Also working on "Memoirs of a Highland Lady" The Autobiography of
Elizabeth Grant of Rothiemurchus afterwards Mrs Smith of Baltiboys
1797-1830. The Highland lady was a clanswoman of the Rothiemurchus
Grants, and is therefore of special interest to American readers,
since it was from that same branch of the ancient Scottish family
that Gen. Ulysses S. Grant claimed descent.
On there I also have a section "Books that are Work in Progress" and
in there we put against each book either (Being added to the site
right now) or (Coming soon).
Lots more on the way :-)
I just wanted to highlight the fact that on our menu we have an item
"Services". These are all services which you can use yourself to
submit information to our site or useful services to use such as a
Roman Numbers Calculator, Driving Directions, Hotel Search, etc. On
the top of that page and in the header of the site are small buttons
which carry links to our advertisers and include accommodation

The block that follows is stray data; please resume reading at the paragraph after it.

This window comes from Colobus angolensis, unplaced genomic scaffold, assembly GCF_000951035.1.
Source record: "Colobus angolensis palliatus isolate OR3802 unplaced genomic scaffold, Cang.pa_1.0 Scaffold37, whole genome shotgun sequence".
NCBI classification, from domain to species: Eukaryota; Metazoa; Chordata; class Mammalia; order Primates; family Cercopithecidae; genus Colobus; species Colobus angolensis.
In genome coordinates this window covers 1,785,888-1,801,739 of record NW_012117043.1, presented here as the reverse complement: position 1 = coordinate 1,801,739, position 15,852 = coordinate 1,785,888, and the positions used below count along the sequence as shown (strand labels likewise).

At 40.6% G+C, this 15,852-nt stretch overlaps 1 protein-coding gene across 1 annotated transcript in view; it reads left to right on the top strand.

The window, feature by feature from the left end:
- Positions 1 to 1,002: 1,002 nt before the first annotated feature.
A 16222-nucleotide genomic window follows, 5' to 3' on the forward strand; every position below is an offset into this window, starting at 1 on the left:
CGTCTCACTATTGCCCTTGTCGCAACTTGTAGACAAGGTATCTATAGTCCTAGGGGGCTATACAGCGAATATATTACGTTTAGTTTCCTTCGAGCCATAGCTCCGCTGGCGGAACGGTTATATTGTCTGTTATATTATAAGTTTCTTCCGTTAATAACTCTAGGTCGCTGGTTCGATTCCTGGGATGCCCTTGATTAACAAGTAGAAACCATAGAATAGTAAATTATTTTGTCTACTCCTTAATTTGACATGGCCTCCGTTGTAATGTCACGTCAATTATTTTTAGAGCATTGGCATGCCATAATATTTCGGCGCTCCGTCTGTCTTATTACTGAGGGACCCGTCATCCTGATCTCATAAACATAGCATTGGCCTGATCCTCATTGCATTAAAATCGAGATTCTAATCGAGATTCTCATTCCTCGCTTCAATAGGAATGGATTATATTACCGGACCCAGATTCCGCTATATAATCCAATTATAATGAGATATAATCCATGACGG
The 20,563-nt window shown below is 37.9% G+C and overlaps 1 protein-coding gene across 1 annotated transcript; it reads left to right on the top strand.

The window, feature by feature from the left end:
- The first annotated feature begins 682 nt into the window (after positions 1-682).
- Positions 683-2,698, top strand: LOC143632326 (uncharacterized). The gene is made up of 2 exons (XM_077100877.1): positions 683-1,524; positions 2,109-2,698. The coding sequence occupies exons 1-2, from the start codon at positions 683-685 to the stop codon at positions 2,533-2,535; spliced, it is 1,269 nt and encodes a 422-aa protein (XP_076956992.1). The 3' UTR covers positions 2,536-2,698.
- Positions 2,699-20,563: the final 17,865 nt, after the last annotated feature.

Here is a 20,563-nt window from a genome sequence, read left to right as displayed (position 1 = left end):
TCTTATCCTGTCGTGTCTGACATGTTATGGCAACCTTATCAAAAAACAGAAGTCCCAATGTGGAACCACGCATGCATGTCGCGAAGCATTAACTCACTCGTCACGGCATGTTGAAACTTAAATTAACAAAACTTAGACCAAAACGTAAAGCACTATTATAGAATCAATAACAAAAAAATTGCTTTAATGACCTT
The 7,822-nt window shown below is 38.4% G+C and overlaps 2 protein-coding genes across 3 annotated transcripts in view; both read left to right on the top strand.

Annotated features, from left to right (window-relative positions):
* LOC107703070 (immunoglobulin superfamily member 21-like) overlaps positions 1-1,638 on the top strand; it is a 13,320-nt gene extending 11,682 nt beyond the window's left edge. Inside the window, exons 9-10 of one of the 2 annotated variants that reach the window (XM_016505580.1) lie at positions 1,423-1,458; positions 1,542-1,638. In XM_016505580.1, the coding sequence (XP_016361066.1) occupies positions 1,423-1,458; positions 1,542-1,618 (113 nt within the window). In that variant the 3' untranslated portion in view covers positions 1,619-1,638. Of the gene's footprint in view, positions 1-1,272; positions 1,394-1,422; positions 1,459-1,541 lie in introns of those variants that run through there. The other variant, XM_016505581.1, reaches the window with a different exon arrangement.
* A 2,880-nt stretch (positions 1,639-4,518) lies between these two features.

companies, Celtic music downloads, DNA company and the tourism of
Loch Ness as well as a company dealing in Tartan products. We'd
obviously appreciate it if you'd have a look at these advertisers as
the money they pay for these buttons do go towards helping us to
make the site available to you.
ABOUT THE STORIES
Some of the stories in here are just parts of a larger story so do
check out the site for the full versions. You can always find the
link in our "What's New" section at the link at the top of this
newsletter or on our site menu.
THE FLAG IN THE WIND
This weeks Flag is compiled by Ian Goldie who talks about the book
"Breaking up Britain" and he points to a link where you can get a
free download of one of the chapters.
Book of Scottish Story
Our thanks to John Henderson for sending this in for us.
This week have added...
The Barley Feverand Rebuke
by D. M. Moir
Here is how it starts...
On the morning after the business of the playhouse happened, I had
to take my breakfast in my bed, a thing very uncommon for me,
being generally up by cock-craw, except on Sunday rnornings whiles,
when ilka ane, according to the bidding of the Fourth Commandment,
has a license to do as he likes, having a desperate sore head, and
a squeamishness at the stomach, occasioned, I jalouse, in a great